When your insurance company is facing a lawsuit in Kentucky for bad faith, we at Fowler Bell know that you want the matter dealt with as quickly and discreetly as possible, preferably at a minimum of expense to you. Methods of alternative dispute resolution, such as mediation and arbitration, offer you distinct advantages over litigating the matter in court.
According to upcounsel, a person or entity is guilty of bad faith if he or she does something immoral in a legal matter. Something "immoral" may include not following through with contractual obligations, entering an agreement you know you will not honor, knowingly giving the wrong idea to others regarding legal matters and acting deceitfully in a legal capacity. If you commit bad faith as an insurer in Kentucky, the insured party against whom you committed the offense can file a lawsuit over breach of trust. If the courts find you guilty, you may be in a world of legal trouble. For this reason, it is imperative that you know what insurance bad faith looks like so you can avoid it.
According to FindLaw, Kentucky insurers have a duty to act with good faith when handling a claim. "Good faith" means that insurers must thoroughly investigate each claim, respond to each claim promptly, to pay or deny the claim within a reasonable time frame and, if denying the claim, to provide a thorough explanation detailing the reasons for the denial. FindLaw further details what breach of duty may look like.
The insurance field is very unpredictable. That is the nature of the game. However, insurance companies in Kentucky have to prepare for anything. This includes issues with customers and with the industry in general. Here is a look at some insurance issues companies may face in the near future, according to Property Casualty 360.
At Fowler Bell PLLC, we do not expect our clients to stay abreast of all of the statutory and case law changes in Kentucky that could affect their businesses. In fact, we expect the opposite -- that they are too busy focused on providing insurance services to their own clients to bother with subtle alterations in the state's legal system.
For many people in Kentucky, having reliable health care insurance is critical to their ability to finance unexpected costs associated with various trips to the doctor and treatments. Having insurance is important for people to stay protected in circumstances where unanticipated injuries or illnesses occur. However, there are times when people may be surprised to find out that their claim was denied by their provider.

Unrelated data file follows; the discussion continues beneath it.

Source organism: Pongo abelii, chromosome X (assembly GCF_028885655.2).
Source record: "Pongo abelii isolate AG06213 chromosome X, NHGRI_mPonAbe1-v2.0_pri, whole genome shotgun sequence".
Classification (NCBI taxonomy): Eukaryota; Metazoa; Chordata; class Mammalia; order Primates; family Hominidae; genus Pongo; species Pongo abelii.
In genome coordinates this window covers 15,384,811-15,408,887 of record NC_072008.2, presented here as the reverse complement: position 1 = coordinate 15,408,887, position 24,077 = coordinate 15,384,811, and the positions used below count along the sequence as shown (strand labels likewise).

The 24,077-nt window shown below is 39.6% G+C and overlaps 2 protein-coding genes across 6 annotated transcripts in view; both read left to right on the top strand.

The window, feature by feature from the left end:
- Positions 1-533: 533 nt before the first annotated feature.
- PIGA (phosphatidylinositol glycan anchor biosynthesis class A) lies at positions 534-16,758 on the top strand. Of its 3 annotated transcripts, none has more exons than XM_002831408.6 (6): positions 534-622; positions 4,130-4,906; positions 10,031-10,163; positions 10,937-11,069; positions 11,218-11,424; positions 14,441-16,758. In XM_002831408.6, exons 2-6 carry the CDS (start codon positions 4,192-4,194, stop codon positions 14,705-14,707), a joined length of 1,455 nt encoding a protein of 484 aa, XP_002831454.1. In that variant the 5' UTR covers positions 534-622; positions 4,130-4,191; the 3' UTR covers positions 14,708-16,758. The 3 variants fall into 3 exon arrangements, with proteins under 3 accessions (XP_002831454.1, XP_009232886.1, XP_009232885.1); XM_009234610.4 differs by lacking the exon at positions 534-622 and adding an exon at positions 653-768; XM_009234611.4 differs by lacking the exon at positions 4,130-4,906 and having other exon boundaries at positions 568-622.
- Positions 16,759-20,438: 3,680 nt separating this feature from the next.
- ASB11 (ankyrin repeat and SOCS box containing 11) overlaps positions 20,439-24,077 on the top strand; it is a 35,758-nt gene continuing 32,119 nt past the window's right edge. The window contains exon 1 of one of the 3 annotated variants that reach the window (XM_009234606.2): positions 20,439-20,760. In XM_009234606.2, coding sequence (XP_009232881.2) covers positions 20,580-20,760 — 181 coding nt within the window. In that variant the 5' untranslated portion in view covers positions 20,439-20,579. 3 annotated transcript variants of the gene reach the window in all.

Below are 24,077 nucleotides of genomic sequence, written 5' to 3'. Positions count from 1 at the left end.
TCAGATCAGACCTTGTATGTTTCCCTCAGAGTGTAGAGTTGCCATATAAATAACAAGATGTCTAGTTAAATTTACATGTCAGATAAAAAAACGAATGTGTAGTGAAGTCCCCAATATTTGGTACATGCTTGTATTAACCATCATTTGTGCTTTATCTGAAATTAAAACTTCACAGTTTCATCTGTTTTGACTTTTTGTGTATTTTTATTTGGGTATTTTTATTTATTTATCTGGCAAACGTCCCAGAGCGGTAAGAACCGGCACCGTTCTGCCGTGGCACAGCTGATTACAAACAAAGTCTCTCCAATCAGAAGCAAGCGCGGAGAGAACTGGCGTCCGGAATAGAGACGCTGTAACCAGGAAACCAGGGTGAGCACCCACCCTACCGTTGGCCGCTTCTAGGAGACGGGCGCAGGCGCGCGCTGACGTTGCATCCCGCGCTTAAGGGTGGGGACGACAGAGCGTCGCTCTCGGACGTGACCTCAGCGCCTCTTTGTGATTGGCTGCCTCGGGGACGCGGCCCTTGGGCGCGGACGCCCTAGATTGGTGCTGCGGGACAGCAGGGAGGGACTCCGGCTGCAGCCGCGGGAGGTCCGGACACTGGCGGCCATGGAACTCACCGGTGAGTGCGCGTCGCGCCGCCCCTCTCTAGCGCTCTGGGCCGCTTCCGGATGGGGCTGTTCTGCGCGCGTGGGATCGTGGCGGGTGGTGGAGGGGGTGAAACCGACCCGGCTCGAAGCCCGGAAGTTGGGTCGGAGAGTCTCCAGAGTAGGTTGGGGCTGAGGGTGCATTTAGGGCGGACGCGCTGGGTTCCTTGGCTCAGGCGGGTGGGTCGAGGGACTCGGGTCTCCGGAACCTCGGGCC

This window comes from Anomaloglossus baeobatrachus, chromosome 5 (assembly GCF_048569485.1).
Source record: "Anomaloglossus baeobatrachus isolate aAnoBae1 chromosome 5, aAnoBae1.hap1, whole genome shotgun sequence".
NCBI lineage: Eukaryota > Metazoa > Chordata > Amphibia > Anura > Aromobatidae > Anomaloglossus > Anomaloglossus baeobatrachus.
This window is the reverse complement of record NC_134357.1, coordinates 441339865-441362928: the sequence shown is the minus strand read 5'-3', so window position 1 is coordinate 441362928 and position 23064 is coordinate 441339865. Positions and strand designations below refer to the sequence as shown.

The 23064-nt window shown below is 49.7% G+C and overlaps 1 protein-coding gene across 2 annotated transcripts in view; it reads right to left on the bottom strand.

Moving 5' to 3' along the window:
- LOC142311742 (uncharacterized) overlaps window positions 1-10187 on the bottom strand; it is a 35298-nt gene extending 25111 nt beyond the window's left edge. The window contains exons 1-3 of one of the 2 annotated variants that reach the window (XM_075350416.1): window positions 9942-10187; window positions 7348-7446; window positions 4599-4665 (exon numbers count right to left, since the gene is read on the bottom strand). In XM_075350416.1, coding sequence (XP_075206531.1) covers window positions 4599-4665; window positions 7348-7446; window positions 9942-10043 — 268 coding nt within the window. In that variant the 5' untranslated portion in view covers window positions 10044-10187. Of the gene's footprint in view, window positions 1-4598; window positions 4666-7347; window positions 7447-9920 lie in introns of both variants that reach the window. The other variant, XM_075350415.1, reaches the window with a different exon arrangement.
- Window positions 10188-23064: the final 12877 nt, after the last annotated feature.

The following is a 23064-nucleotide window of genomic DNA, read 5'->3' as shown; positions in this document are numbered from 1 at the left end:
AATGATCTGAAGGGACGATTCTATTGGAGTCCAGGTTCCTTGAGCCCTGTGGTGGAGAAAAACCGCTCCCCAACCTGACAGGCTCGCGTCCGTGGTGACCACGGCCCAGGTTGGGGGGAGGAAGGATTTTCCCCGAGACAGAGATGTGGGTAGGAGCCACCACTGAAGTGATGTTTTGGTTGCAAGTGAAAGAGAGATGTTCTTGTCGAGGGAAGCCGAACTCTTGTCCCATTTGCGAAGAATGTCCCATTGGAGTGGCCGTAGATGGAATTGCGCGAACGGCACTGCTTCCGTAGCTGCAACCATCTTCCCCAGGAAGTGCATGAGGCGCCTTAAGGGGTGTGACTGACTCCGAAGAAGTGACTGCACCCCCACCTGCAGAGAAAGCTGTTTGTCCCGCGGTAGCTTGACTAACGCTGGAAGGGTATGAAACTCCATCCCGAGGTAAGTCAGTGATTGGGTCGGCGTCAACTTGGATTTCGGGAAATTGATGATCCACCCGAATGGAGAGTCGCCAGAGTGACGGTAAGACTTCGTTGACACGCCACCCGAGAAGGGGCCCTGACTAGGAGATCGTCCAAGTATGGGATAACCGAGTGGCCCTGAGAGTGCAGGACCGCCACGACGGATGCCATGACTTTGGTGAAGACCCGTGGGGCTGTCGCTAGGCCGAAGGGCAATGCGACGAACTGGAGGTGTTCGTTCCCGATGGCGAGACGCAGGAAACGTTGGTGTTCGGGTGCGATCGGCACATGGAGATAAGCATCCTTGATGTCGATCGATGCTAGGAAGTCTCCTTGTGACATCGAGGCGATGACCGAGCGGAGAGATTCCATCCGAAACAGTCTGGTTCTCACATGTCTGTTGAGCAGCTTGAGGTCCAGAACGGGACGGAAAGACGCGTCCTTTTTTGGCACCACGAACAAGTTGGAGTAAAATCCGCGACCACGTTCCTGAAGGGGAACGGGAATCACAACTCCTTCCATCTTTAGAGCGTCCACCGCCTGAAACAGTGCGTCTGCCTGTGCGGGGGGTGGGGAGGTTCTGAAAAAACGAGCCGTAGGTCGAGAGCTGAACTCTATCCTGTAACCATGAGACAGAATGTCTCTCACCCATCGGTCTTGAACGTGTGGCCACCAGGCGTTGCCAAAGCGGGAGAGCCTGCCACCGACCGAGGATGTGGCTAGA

While insurance companies provide consumers with clarity in clauses that discuss protection against certain elements, there are times when disputes are made about who is responsible for footing a bill. Many insurance companies in Kentucky go to extensive efforts to give policy holders an accurate description of the reach of their services. In situations where consumers are claiming they need assistance, but their insurance company disagrees, they have the option of defending their opinion and reasoning for not extending assistance to said policy holders.
Having the proper insurance to cover your assets is important. When you own a home, you get homeowners insurance that covers your home and your belongings inside the home. However, when you rent, you do not need coverage on the structure because you do not own it. That is why you would get renters insurance.
If you have a business where you offer professional services, then you have special insurance needs. Your Kentucky insurance coverage should include professional liability insurance. You may also see this referred to as errors and omissions or E&O insurance. According to The Hartford, professional liability insurance offers you protection against claims due to mistakes you make in rendering your services.
If an insurance dispute arises, a claimant may immediately threaten to take your company to court to force you into a settlement. Not only can this be costly and time-consuming, it is also likely to lead to bad publicity. At Fowler Bell PLLC, our legal team often counsels insurance carriers on the benefits of an arbitration clause.